The song was the celebrated one of the "Cure," which, as the public is probably already aware, is a "dance song," the "cure" thrusting his hands into his trousers pockets a la Mr. Clown, and jumping up incessantly, at the same time keeping his limbs as rigid as possible, while he sings. The words of the song are worthy of the action that accompanied it, and subjoined is a sample of the former:-

"Young Love he plays some funny tricks
    With us unlucky elves;
So, gentlemen, I pray, look out,
    And take care of yourselves;
For once I met a nice young maid,
    Looking so demure,
And all at once to me she cried,
    You are a perfect cure!"

There were ten of these verses - some even more spirited and mirth-inspiring than the one quoted, and during the whole time occupied in singing the song Mr. Podgers never once halted or paused for breath, but continued to bob up and down with the regularity of a steam-engine piston. No wonder that the audience clapped and demanded a repetition. "Just you fancy the presperation he must be in!" remarked my [-96-] neighbour, and clapped his hands more vehemently than before for Mr. Podgers to come on again.
    After a lapse of about five minutes the indefatigable Ezekiah once more made his appearance, this time in evening costume and with nothing except three blazing diamond rings on his fingers, a gold watch-chain of "cable" pattern, and a hat with a curly rim, to distinguish him from a private gentleman. He was sure, he said, that his patrons would excuse him from another song requiring so much exertion as that he had already sung ~especially when he informed them that he had already sung it once at the Waterloo, and was bound to sing it yet once more at the Balaklava, "to which hall my donkey cart is at this moment waiting outside to convey me," funnily remarked Mr. Podgers, fingering the cable chain so as to bring two of the diamond rings in a position to twinkle to advantage in the gas-light. "However, I will sing you another song, and that must be the last to-night-it must indeed. Any other night I shall be," &c., &c.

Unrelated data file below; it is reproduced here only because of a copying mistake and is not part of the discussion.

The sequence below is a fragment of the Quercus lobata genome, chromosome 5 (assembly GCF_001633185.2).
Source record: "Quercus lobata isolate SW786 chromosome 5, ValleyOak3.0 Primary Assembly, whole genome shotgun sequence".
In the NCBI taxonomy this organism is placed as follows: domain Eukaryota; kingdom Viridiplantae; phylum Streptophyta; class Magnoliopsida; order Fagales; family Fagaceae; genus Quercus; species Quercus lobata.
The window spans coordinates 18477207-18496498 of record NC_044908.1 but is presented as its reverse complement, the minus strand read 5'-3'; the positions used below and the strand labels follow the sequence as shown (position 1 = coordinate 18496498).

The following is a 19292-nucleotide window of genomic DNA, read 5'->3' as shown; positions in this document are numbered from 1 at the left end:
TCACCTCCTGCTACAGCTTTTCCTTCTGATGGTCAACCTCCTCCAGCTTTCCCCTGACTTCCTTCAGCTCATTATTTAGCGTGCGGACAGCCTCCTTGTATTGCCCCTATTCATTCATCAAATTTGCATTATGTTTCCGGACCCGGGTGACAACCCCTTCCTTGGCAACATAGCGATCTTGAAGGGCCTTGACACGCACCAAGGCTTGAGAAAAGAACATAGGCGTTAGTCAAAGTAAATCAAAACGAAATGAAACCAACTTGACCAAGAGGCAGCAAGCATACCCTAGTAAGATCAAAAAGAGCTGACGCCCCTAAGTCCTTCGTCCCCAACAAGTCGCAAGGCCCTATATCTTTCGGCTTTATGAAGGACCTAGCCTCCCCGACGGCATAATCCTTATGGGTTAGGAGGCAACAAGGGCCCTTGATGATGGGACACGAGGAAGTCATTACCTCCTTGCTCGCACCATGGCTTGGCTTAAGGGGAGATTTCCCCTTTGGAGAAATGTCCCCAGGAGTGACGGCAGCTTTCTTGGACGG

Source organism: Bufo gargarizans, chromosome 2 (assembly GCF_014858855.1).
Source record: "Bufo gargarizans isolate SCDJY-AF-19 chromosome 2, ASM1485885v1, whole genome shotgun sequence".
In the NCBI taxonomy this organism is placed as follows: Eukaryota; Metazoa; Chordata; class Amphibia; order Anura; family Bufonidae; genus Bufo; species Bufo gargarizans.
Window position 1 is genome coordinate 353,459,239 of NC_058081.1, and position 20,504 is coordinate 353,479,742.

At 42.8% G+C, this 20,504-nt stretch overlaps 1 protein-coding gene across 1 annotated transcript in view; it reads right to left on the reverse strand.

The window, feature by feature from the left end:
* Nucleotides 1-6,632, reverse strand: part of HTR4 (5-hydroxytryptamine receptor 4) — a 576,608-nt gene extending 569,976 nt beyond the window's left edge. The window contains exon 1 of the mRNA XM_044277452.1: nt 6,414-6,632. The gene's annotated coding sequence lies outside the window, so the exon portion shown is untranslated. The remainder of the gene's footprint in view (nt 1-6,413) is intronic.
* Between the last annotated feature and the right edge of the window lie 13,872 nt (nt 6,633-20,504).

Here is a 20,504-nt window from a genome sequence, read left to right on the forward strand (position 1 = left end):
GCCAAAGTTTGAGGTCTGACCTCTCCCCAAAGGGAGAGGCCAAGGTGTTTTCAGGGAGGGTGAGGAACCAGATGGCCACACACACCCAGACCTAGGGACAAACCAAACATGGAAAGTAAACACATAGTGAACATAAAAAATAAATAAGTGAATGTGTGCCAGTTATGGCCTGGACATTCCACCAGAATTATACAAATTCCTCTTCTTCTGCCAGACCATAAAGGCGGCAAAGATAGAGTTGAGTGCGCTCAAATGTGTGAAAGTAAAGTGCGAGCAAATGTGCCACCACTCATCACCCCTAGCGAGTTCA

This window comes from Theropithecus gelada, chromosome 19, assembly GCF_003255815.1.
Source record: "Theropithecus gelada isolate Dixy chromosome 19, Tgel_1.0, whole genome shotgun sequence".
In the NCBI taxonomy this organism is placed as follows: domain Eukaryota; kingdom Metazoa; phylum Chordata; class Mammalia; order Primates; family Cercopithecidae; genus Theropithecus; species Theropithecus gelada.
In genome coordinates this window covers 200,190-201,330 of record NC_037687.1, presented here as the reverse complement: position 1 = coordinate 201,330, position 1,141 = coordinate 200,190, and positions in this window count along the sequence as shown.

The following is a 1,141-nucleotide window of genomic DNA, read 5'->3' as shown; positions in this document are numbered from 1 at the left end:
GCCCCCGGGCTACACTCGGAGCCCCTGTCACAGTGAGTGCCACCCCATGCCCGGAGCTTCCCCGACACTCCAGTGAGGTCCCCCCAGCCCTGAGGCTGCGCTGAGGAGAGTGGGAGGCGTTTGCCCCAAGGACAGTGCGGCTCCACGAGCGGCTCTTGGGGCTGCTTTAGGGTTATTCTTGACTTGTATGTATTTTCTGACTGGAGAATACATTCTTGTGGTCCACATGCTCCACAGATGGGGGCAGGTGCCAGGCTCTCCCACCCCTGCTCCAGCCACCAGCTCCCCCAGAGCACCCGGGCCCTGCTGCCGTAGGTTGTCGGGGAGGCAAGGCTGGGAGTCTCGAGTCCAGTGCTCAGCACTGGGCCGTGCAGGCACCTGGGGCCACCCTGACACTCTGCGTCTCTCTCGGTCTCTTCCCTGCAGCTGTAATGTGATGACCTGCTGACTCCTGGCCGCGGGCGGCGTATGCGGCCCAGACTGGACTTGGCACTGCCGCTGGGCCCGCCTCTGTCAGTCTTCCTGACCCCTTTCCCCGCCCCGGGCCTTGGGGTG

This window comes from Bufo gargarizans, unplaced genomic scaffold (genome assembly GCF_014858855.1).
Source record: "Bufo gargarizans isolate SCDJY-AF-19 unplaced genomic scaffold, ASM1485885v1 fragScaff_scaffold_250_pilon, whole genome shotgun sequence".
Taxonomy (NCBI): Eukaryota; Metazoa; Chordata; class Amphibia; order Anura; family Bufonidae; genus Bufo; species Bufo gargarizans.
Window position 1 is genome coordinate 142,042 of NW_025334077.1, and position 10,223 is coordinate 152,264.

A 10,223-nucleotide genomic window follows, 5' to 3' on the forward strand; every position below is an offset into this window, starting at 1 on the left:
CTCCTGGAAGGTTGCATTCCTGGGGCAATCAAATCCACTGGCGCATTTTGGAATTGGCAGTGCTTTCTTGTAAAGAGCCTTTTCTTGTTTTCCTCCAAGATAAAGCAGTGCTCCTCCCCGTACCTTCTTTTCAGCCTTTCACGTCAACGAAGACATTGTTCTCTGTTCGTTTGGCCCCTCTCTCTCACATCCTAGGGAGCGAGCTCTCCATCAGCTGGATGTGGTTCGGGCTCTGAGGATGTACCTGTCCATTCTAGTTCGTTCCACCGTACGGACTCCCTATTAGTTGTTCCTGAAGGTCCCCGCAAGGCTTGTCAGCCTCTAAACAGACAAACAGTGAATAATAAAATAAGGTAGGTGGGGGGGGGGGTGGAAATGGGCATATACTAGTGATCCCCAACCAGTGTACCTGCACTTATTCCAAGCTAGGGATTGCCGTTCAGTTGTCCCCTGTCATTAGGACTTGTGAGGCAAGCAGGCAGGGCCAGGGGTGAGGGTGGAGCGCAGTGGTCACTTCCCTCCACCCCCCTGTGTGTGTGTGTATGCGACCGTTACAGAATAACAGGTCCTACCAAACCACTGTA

Podgers was the people's pet, and they delighted to indulge him. It was something to confer a favour on a man with three diamond rings and a brougham and pair! "Go on Podgers! Bravo, Podgers! Just one more!" Podgers winked affably, and advancing to the footlights with an affectation of timidity, requested the married men of the company to protect him from the violence of their wives, and the bachelors present to keep tight hold of their sweethearts, for he was about to sing a song calculated to rouse even that very tiny bit of anger to be found in every fair breast. "Poor Married Man!" cried a hundred voices, at once made aware of the song Mr. Podgers was about to sing, nor was it observable that the owners of the fair breasts greeted the intimation with less enthusiasm than the sterner sex.